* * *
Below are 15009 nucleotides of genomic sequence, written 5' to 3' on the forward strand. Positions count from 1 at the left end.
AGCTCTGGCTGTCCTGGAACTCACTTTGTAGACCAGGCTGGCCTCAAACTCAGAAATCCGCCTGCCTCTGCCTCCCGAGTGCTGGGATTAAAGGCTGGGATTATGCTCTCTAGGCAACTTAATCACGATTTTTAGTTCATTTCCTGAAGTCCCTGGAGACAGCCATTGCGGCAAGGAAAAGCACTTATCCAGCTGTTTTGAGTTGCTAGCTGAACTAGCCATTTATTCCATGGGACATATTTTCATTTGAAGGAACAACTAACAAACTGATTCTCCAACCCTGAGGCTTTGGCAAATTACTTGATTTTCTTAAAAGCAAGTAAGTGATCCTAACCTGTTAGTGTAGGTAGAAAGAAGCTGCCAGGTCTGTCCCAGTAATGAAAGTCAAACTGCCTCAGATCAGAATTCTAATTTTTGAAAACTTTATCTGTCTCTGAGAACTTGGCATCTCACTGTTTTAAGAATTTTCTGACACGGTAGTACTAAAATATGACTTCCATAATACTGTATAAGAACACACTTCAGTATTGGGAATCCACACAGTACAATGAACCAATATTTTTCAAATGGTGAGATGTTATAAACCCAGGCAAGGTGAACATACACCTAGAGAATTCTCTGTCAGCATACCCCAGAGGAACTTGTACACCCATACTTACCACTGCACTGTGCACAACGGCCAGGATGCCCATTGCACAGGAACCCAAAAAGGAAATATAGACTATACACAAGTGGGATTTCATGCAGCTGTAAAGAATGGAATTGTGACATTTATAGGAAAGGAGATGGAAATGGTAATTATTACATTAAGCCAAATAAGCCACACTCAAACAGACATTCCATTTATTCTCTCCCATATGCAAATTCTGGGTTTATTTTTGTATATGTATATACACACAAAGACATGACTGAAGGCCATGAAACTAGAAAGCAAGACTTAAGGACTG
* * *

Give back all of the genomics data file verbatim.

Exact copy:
Below are 15009 nucleotides of genomic sequence, written 5' to 3' on the forward strand. Positions count from 1 at the left end.
AGCTCTGGCTGTCCTGGAACTCACTTTGTAGACCAGGCTGGCCTCAAACTCAGAAATCCGCCTGCCTCTGCCTCCCGAGTGCTGGGATTAAAGGCTGGGATTATGCTCTCTAGGCAACTTAATCACGATTTTTAGTTCATTTCCTGAAGTCCCTGGAGACAGCCATTGCGGCAAGGAAAAGCACTTATCCAGCTGTTTTGAGTTGCTAGCTGAACTAGCCATTTATTCCATGGGACATATTTTCATTTGAAGGAACAACTAACAAACTGATTCTCCAACCCTGAGGCTTTGGCAAATTACTTGATTTTCTTAAAAGCAAGTAAGTGATCCTAACCTGTTAGTGTAGGTAGAAAGAAGCTGCCAGGTCTGTCCCAGTAATGAAAGTCAAACTGCCTCAGATCAGAATTCTAATTTTTGAAAACTTTATCTGTCTCTGAGAACTTGGCATCTCACTGTTTTAAGAATTTTCTGACACGGTAGTACTAAAATATGACTTCCATAATACTGTATAAGAACACACTTCAGTATTGGGAATCCACACAGTACAATGAACCAATATTTTTCAAATGGTGAGATGTTATAAACCCAGGCAAGGTGAACATACACCTAGAGAATTCTCTGTCAGCATACCCCAGAGGAACTTGTACACCCATACTTACCACTGCACTGTGCACAACGGCCAGGATGCCCATTGCACAGGAACCCAAAAAGGAAATATAGACTATACACAAGTGGGATTTCATGCAGCTGTAAAGAATGGAATTGTGACATTTATAGGAAAGGAGATGGAAATGGTAATTATTACATTAAGCCAAATAAGCCACACTCAAACAGACATTCCATTTATTCTCTCCCATATGCAAATTCTGGGTTTATTTTTGTATATGTATATACACACAAAGACATGACTGAAGGCCATGAAACTAGAAAGCAAGACTTAAGGACTG